Alzheimer’s wandering is dangerous. Getting lost or accidentally wandering away is a serious issue for people with Alzheimer’s or dementia and a major worry for caregivers. According to the Alzheimer’s Association, 6 out of 10 people with dementia will wander. It can happen at any point in the disease, even if they’ve never done it before. It might seem unbelievable that seniors who are frail, slow-moving, or use a walker could get very far without anyone noticing. But it really does happen! The scary thing is that some older adults who wander away are never found and some pass away due to accidents or exposure. That’s why it’s so important to keep your older adult safe and do your best to prevent them from wandering.
We share 8 ways to reduce wandering behavior and keep seniors safe even if they do wander.
What causes Alzheimer’s wandering?
There are many reasons why someone with Alzheimer’s might wander, including:
Fear or stress – they might not recognize where they are, the environment is overstimulating, or a loud noise or confusing situation could upset them
Basic needs – they might be looking for food, a bathroom, or just want to get some fresh air
Searching – they might get lost while looking for someone or something
Boredom – they could be looking for something to do
Old routines – they might be trying to go to work, do chores, or run errands like they used to
8 ways to prevent Alzheimer’s wandering
1. Install door and window alarms and locks
Making it difficult for someone with Alzheimer’s or dementia to get outside the house is essential to preventing wandering.
Simple home safety modifications can make it tough for them to open doors to the outside, including:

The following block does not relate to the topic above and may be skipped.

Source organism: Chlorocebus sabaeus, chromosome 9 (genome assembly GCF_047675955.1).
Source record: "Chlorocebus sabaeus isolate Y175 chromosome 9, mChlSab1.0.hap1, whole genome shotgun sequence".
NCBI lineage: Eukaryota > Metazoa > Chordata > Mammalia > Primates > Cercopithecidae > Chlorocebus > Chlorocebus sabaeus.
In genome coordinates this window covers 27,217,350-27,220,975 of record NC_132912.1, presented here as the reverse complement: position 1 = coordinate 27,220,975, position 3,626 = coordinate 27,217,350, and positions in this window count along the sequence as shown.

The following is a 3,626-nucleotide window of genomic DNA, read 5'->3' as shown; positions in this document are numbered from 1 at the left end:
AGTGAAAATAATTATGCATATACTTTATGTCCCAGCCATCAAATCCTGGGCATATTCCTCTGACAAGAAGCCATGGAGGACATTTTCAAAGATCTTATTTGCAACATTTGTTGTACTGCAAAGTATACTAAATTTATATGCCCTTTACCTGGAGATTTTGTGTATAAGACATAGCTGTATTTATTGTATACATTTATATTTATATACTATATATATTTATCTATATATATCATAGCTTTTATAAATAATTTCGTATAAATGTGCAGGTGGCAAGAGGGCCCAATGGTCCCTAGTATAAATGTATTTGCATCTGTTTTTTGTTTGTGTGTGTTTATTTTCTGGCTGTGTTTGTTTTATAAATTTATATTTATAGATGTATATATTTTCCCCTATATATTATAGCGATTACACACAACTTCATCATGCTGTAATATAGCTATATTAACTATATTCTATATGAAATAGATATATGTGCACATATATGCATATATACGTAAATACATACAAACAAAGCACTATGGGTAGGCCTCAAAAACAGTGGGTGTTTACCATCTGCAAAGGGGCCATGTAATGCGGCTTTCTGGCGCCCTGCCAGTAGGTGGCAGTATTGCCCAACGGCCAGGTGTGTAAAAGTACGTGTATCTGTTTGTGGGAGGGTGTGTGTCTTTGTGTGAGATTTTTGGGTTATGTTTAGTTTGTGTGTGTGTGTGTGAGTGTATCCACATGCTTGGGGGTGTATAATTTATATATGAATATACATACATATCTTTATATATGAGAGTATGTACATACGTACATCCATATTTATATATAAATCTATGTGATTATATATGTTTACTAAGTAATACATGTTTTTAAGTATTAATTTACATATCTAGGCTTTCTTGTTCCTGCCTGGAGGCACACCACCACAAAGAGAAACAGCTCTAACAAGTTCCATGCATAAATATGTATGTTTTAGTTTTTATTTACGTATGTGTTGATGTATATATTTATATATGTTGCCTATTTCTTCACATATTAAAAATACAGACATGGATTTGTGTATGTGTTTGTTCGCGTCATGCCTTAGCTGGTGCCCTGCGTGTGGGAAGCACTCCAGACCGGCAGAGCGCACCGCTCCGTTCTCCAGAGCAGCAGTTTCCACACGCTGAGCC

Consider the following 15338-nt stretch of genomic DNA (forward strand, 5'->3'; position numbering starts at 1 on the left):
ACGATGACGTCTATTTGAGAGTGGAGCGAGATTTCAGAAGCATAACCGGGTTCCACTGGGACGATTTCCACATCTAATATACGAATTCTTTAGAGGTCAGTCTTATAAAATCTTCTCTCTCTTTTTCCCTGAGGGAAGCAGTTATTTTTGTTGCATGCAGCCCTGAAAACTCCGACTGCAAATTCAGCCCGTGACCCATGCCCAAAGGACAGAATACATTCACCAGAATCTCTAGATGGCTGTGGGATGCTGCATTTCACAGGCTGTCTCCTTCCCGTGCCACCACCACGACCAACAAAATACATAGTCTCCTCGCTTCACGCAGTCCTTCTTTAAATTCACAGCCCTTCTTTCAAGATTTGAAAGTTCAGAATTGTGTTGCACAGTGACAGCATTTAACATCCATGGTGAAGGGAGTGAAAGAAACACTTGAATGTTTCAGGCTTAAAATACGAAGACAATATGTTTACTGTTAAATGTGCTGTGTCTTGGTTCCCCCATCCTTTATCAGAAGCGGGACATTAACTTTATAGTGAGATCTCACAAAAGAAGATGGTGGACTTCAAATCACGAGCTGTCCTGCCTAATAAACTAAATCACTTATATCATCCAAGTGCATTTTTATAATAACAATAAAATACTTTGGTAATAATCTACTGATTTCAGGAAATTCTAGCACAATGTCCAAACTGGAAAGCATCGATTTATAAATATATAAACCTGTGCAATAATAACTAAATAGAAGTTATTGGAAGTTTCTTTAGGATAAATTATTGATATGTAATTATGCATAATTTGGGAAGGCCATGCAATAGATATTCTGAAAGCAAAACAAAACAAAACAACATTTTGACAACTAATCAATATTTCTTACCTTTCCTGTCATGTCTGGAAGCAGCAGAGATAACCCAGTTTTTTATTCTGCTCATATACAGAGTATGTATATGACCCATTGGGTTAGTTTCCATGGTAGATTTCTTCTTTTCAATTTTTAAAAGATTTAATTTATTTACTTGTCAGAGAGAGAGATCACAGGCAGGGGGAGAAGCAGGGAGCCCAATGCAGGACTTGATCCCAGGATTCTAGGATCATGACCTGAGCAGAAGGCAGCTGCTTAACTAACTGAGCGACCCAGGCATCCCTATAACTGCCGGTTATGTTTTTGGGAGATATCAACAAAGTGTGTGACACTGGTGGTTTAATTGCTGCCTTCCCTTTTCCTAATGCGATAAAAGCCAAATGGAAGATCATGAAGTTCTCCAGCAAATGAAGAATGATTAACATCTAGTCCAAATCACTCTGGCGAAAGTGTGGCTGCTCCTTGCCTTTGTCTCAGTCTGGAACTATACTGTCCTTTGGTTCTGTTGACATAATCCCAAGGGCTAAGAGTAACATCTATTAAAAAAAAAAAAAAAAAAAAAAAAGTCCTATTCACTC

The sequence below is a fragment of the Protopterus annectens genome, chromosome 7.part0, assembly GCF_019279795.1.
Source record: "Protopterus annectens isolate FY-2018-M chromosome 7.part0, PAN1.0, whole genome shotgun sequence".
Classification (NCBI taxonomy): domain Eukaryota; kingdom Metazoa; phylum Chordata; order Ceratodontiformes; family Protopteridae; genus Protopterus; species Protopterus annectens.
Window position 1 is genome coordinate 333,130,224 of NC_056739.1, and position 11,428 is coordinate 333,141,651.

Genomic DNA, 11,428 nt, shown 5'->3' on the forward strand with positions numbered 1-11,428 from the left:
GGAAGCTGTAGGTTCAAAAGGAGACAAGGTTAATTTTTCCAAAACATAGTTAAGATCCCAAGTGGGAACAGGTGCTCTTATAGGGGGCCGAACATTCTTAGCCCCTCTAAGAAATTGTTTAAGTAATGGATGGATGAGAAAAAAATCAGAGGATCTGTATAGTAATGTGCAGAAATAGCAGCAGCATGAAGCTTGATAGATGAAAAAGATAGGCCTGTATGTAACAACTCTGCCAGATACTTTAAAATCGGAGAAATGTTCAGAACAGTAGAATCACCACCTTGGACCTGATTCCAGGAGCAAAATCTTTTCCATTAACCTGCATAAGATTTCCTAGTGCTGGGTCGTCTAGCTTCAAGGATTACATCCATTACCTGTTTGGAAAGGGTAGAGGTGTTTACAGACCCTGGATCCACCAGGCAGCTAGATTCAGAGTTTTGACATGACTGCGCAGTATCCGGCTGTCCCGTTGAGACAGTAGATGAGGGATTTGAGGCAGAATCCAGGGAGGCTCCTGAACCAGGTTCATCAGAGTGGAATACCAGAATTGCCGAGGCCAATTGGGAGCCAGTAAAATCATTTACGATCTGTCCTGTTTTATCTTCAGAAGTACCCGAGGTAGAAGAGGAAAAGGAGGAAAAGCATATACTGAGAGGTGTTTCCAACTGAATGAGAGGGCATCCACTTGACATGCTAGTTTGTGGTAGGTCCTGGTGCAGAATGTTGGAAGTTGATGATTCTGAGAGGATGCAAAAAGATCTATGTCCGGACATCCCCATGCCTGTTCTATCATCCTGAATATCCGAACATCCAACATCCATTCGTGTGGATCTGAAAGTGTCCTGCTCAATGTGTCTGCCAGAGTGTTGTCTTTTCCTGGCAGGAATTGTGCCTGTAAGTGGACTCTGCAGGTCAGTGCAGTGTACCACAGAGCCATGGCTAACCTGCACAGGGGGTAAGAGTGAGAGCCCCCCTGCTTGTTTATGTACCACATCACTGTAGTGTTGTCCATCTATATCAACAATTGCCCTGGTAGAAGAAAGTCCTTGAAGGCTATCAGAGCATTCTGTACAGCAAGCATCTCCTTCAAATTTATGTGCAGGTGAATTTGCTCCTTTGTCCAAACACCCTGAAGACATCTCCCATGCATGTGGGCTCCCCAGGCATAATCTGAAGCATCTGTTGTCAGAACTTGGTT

Adding childproof door knob covers (like these) make it more difficult to open doors
Installing an additional lock higher up on the door so they’re out of your older adult’s line of sight because people with dementia often don’t look above eye level – try this for regular doors and this for sliding patio doors
Installing door and window alarms (like these) to alert you if they’re opened
Using pressure-sensitive alarm mats (like this) next to their bed to alert you if they get up at night
Using an alarm like SafeWander that’s triggered when a specific threshold is crossed
Important: Be aware of fire safety needs for everyone in the house. Make sure all locks are easily accessible to people without cognitive impairment. Doors should be able to be opened quickly in case of emergency.
2. Camouflage doors that lead outside
Another way to discourage your older adult from opening doors that lead outside is to camouflage them. Often, people with dementia won’t be able to find the door if you cover it up or won’t open it if you place large signs on it. For example you could install a curtain rod above the door to hang a dark curtain or wall hanging over the door. Slide the curtain open and close as needed, taking care to not let your older adult see you do it. You could also place large signs saying “DO NOT ENTER” or “STOP” on the door. Many people with dementia won’t open a door with those types of signs.
Another effective technique is to put a large black doormat in front of the door. Seniors with dementia often think that dark areas of the floor are holes and won’t walk over them. This will discourage them from actually reaching the door.
3. Clearly mark interior doors
When they’re trying the doors leading outside, your older adult could actually be looking for an interior room, like the bathroom, kitchen, or their bedroom. Make these key rooms easier for them to find by adding large signs or pictures on these doors or leaving the bathroom light on at night.